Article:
On the second day of the political general strike in Sudan, two protesters were killed in cross-fire between security forces, dozens were injured and several were arrested. The strike which began on Tuesday, May 28 had a workforce participation rate of over 90%.
Public transportation, banking system, ports, hospitals and pharmacies – all remained closed across the country for two days as the employees across the private and public sectors, including those working for various government ministries, went on a general strike.
Radio Dabanga reported that newsstands were empty during the strike, demonstrating the participation of journalists and other staff employed by the media industry.
The Sudanese Professionals Association (SPA) – which has been spearheading the mass-demonstrations since December – gave the call for the general strike, with the support of a number of opposition parties, in order to pressurize the military junta, which has been holding power since April 11, to make way for civilian rule during the transition period.
On the first day of the industrial action, the Rapid Support Forces (RSF), a paramilitary force headed by the junta’s vice-president, attempted to break the strike by barging into the Central Bank of Sudan’s branch in Khartoum. The attempt failed, and the employees of the Omdurman National Bank, one of the few banks which was not shut down on the first day, also joined the strike action on Wednesday.
Hundreds of employees from various banks staged protests, demanding the release of those staff members of the Central Bank of Sudan who were detained during the raid on Tuesday. The managers of this bank have demanded an apology from the junta for the raid. Should the junta fail to do so, they threatened to go on an open strike and reiterated their readiness to escalate their action into a civil disobedience campaign.
On the second day of the strike, the security forces again resorted to force while attempting to disperse the sit-in demonstration which has surrounded the army HQ and the defense ministry in Khartoum.
Two people were killed by “stray bullets”. Reports indicate that the firing started after an argument between the RSF – a notorious paramilitary force consisting of fighters who committed genocide in Darfur – and the regular forces, among whose rank-and-file many are sympathetic to the protesters.
The Sudanese Doctors Committee (SDC) has confirmed that one of the killed was a pregnant woman, who died along with the fetus in her womb. She eked a living by selling tea on the streets. SPA has stated that a number of others were injured in this incident.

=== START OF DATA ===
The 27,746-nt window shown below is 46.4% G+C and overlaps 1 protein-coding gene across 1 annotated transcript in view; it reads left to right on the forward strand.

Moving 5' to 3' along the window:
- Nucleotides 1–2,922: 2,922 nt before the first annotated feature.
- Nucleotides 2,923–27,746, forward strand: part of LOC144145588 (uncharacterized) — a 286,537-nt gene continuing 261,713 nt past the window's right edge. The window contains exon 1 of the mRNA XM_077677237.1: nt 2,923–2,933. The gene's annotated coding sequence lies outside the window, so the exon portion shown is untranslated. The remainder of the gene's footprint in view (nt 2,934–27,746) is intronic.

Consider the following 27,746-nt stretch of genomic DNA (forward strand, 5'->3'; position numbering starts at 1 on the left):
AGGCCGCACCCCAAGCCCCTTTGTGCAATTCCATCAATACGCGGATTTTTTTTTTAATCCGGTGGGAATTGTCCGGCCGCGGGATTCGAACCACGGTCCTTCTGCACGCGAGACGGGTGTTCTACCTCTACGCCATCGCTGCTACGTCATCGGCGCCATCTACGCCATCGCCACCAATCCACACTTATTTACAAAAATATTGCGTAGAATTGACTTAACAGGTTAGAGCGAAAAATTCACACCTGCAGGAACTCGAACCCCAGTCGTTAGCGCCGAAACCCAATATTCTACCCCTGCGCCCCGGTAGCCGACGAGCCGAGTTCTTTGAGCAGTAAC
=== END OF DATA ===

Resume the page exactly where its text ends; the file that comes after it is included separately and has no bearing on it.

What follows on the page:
While the Transitional Military Council (TMC), through which the army is holding power, has refused to accept the responsibility for the killing on the grounds that the soldier who fired was drunk.
Forces also raided the Ramtan News Agency in Khartoum, where they detained a news producer and a photographer, and also confiscated equipment and documents of the company on Wednesday. The Al Jazeera Media Network was also shut down, and the authorities withdrew work-permits of the staff and journalists working for this channel.
In the Red Sea state, four members of the organizing committee which led the strike of port workers were arrested, according to a statement by the Sudanese Communist Party (SCP).
Yesterday, after the strike was lifted, numerous processions headed to the main sit-in in Khartoum. On such procession arriving from South Khartoum was fired upon, injuring at least eight, one of whom succumbed to his injuries.
The TMC’s spokesperson has claimed that the protesters at the sit-in demonstration were “unruly elements” who presented a threat to the “the coherence of the state and its national security”, indicating that harsher measures will be employed in the coming days.
Prior to this announcement by the junta, the SPA said in a statement, a “recognizable number of Military trucks that have the signs of the National Intelligence, RSF and Security Forces are accumulating in different locations around the sit-in. Moreover, a caution letter was sent to diplomatic missions in Khartoum to warn them not to visit the sit-in areas.”
“We call upon all actors to monitor closely the situation in Sudan and exert all types of pressure on the TMC to prevent an imminent threat to the freedoms and lives of sudanese people,” the statement concluded.